How is Fermat's least time principle proven? Or it is what usually is observed and is basis for the theories?


For geometrical optics we can introduce eikonal $\Psi$ by relation $$ f = Ae^{-ik_{\mu}r^{\mu} + i\varphi} = Ae^{i\Psi}. \tag 1 $$ For small time interval and space lengths eikonal can be expanded in a form $$ \Psi = \Psi_{0} + \mathbf r \frac{\partial \Psi}{\partial \mathbf r} + t \frac{\partial \Psi}{\partial t}, $$ so, by comparing with left side $(1)$ it can be directly show that $$ \mathbf k = \frac{\partial \Psi}{\partial \mathbf r}, \quad \omega = -\frac{\partial \Psi}{\partial t}. \tag 2 $$ So by comparing $(2)$ with Hamilton-Jacobi equations we have clear analogy: wave vector acts rule of classical momentum and frequency acts rule of Hamiltonian in geometrical optics. So it is possible to introduce the analogy of principle of the least action for rays. For light it can be done by Maupertuis principle: $$ \delta S = \delta \int \mathbf p \,\mathrm d \mathbf l = 0 \to \delta \Psi = \delta \int \mathbf k\,\mathrm d \mathbf l = 0. $$ For example, for optically isotropic and homogeneous space $\mathbf k = \textrm{const} \cdot \mathbf n $, and $$ \delta \int \mathrm dl = 0, $$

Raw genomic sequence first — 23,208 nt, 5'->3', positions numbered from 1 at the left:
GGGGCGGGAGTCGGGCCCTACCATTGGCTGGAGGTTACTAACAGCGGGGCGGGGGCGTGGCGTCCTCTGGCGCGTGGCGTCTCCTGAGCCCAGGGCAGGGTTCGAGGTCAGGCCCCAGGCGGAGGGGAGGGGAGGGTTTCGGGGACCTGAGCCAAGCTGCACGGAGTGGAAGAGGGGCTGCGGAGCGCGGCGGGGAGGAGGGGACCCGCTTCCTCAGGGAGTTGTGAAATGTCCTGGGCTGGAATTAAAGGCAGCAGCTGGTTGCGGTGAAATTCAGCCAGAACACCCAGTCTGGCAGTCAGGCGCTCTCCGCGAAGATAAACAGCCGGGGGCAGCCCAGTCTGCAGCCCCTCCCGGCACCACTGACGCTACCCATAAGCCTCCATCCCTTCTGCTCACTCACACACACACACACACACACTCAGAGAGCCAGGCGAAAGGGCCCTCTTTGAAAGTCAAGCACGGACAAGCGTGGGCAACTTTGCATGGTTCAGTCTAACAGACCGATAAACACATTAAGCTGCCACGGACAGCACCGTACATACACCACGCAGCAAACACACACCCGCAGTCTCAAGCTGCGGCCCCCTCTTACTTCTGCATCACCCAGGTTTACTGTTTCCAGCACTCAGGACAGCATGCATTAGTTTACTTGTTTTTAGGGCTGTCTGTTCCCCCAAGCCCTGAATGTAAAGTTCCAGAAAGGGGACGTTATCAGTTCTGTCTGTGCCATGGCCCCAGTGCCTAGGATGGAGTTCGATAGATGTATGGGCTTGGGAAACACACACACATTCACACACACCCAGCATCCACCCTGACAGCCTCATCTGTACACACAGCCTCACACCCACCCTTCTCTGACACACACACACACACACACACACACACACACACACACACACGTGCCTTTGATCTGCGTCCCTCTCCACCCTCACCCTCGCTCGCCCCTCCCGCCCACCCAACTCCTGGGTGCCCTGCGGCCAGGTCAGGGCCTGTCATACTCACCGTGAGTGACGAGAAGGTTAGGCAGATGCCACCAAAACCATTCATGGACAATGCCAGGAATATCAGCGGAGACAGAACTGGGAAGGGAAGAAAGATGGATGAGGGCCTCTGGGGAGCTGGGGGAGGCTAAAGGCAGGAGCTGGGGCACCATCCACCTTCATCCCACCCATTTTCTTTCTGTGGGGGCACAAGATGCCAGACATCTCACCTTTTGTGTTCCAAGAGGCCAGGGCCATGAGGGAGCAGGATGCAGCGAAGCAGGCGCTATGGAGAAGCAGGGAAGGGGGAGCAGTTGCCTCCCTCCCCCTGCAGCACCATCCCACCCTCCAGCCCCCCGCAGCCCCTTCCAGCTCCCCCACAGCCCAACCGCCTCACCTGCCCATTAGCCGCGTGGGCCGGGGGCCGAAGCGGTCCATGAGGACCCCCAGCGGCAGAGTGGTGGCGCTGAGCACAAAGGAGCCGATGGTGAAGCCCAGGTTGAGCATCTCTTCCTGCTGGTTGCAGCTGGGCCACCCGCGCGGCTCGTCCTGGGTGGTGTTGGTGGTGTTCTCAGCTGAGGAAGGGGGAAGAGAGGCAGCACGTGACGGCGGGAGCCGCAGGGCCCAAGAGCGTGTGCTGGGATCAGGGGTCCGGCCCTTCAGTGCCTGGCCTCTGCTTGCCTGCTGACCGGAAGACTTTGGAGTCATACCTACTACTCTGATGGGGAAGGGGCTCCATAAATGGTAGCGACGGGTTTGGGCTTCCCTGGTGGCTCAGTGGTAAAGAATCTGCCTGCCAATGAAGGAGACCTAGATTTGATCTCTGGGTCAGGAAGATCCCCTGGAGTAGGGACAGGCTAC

which leads to Fermat's least time principle.

  • $\begingroup$ Can you explain the symbols in your Eq. (1) i.e., $f, A, k_\mu, r_\mu,\varphi$ etc? I'm interested in the answer. @AndrewMcAddams $\endgroup$ – SRS Aug 11 '17 at 15:33

Your Answer

By clicking “Post Your Answer”, you agree to our terms of service, privacy policy and cookie policy

Not the answer you're looking for? Browse other questions tagged or ask your own question.